The Massachusetts House of Representatives rejected Wednesday Governor Deval Patrick’s attempts to further increase the gas tax to raise more revenue for the state’s transportation agencies, sending the $800 million transportation finance bill to the Senate, which will vote on it Thursday.
In an amendment to the Legislature’s funding plan, the governor had asked for an increase in the gas tax to make up for lost revenue if tolls are eliminated on the Massachusetts Turnpike, which becomes legally possible in 2017.
The House instead passed an amendment in a 123-to-31 vote that effectively struck out Patrick’s proposed changes.
The House vote suggested that Speaker Robert A. DeLeo will have the support of more than two-thirds of the legislative body in the event Patrick vetoes the legislation.
The House and Senate have agreed on a bill that increases taxes on gas, cigarettes, and computer software companies to close the MBTA’s budget shortfall and fund what state officials say are much-needed improvements to the transportation system.
Though far less than the sweeping funding package he introduced in January, Patrick has agreed with the sum approved by the House and Senate, $800 million in new transportation revenue by 2018, but says he is concerned that if turnpike tolls are eliminated, promised revenue will vanish, and the state’s transportation agency could receive significantly less.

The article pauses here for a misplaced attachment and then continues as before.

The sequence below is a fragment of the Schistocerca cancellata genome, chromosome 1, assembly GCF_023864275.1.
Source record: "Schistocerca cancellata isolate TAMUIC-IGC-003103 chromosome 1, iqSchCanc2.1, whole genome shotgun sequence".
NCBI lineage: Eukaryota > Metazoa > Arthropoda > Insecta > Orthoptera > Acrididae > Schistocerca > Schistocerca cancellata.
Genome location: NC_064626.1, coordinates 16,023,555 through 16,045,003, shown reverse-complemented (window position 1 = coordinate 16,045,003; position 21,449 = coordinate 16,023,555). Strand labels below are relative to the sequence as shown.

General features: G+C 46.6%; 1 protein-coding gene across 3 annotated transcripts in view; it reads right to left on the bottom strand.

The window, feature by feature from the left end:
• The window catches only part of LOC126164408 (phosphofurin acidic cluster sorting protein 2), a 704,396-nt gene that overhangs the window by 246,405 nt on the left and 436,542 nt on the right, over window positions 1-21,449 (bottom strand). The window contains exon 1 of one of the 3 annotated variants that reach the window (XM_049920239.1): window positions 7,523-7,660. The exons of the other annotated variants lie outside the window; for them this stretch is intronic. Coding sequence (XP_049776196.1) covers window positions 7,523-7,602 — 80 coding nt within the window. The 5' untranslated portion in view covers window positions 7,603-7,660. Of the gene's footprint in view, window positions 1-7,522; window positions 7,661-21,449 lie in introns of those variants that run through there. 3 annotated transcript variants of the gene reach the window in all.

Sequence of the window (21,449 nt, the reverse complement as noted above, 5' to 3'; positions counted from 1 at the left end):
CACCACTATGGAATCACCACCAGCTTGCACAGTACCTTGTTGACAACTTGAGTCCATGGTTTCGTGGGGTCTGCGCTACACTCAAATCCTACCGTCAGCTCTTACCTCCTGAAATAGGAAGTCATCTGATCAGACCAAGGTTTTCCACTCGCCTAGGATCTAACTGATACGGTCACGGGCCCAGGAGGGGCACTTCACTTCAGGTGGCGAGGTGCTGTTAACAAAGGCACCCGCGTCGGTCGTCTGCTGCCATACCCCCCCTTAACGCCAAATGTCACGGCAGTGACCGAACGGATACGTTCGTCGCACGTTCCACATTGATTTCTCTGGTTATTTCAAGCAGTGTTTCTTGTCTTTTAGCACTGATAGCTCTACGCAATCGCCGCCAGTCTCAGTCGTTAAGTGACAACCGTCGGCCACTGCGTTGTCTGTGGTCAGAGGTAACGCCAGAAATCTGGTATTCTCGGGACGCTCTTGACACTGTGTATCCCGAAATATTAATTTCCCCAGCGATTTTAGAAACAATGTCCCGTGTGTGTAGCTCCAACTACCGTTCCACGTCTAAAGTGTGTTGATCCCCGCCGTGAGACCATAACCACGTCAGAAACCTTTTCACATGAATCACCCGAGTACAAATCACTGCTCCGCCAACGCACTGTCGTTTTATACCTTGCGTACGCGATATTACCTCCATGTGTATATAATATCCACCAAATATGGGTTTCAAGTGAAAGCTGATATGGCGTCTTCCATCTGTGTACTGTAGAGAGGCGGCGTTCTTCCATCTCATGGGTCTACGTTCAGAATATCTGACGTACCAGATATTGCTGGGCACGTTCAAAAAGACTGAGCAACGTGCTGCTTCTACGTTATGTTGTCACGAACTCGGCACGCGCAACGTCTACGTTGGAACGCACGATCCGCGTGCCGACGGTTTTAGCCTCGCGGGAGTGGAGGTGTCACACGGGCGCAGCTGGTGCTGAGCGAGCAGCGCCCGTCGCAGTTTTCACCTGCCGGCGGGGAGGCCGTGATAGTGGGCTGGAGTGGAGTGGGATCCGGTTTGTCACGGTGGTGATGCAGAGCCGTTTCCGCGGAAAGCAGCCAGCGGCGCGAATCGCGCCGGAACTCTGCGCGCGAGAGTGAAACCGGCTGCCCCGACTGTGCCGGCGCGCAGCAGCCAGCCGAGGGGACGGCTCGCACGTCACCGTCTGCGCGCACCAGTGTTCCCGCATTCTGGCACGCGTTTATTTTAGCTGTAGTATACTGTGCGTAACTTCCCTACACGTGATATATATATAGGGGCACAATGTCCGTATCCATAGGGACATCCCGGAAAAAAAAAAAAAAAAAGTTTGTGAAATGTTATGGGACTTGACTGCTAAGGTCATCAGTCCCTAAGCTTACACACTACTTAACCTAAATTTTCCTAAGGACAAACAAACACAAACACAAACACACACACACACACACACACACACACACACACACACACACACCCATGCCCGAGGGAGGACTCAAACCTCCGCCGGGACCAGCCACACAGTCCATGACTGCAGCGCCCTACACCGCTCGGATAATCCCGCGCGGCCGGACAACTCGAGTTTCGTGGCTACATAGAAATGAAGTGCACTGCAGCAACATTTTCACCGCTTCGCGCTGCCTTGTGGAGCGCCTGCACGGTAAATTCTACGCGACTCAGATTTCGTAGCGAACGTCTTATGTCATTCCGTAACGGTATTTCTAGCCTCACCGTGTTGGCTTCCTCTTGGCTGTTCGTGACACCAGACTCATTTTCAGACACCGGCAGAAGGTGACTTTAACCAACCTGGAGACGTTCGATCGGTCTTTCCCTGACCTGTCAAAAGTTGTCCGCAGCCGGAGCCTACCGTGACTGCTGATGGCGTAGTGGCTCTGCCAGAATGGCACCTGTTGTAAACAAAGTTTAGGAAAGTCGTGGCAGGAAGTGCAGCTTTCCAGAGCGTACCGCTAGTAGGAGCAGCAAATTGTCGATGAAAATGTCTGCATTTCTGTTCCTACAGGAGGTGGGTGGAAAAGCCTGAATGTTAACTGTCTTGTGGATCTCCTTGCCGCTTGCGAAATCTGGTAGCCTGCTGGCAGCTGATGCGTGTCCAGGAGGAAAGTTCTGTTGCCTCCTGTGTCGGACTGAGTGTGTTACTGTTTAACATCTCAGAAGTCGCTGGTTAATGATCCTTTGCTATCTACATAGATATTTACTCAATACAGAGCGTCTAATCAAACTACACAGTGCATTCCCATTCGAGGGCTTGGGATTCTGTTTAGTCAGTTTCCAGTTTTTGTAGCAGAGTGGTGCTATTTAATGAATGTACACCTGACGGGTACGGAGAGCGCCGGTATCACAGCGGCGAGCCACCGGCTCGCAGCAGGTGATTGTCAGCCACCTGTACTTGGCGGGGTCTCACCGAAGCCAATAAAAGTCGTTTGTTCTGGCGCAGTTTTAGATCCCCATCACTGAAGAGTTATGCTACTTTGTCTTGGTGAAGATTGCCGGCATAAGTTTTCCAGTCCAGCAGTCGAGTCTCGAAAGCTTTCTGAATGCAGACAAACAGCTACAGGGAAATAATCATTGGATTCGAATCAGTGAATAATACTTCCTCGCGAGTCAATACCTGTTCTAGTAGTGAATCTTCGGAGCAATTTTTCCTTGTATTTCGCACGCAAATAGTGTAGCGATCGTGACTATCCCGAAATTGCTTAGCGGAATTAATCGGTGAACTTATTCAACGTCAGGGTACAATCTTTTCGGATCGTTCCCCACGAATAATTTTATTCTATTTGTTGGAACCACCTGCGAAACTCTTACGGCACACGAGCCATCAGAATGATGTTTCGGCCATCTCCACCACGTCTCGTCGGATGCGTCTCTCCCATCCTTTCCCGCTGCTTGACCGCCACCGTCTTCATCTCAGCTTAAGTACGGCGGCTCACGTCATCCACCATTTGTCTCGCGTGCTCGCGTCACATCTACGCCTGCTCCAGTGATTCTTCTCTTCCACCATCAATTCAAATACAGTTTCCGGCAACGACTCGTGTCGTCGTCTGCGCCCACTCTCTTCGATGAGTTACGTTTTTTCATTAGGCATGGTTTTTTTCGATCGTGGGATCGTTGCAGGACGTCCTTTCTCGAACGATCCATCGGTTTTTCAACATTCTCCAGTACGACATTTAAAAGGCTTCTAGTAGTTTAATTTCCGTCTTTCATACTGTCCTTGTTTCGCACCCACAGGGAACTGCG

But lawmakers had said the funding they have outlined in the bill is based on reliable sources.
In a statement, Jesse Mermell, spokeswoman for Patrick, said the governor was disappointed but not surprised by the House vote.
“The options are to deal with this now or to deal with this later; the governor believes we should deal with this now,” Mermell said. “We lost that point in the House today. We will try tomorrow in the Senate.”
DeLeo said the governor is exaggerating the likelihood that tolls will be eliminated: That would only be possible if the transportation secretary deems the roads to be in good repair with no need for additional improvements, he said. The chances of that being the case, he said, are minimal.
“To say right now, in 2013, what the issue is in 2017, I think is much too premature,” DeLeo said.
Only two Democrats, Colleen Garry of Dracut and James Miceli of Wilmington, voted against the amendment that killed Patrick’s proposal. After the Senate votes, the bill will be sent back to Patrick.
If Patrick vetoes the legislation, House Republicans would not vote to override it, said Representative Bradley H. Jones, the House minority leader. Republicans in the House have opposed the tax increases from the beginning, he said.
Representative Brian Mannal, Democrat of Barnstable, said the bill has more than enough support in the House to survive a veto if Patrick follows through on his promise to reject the legislation.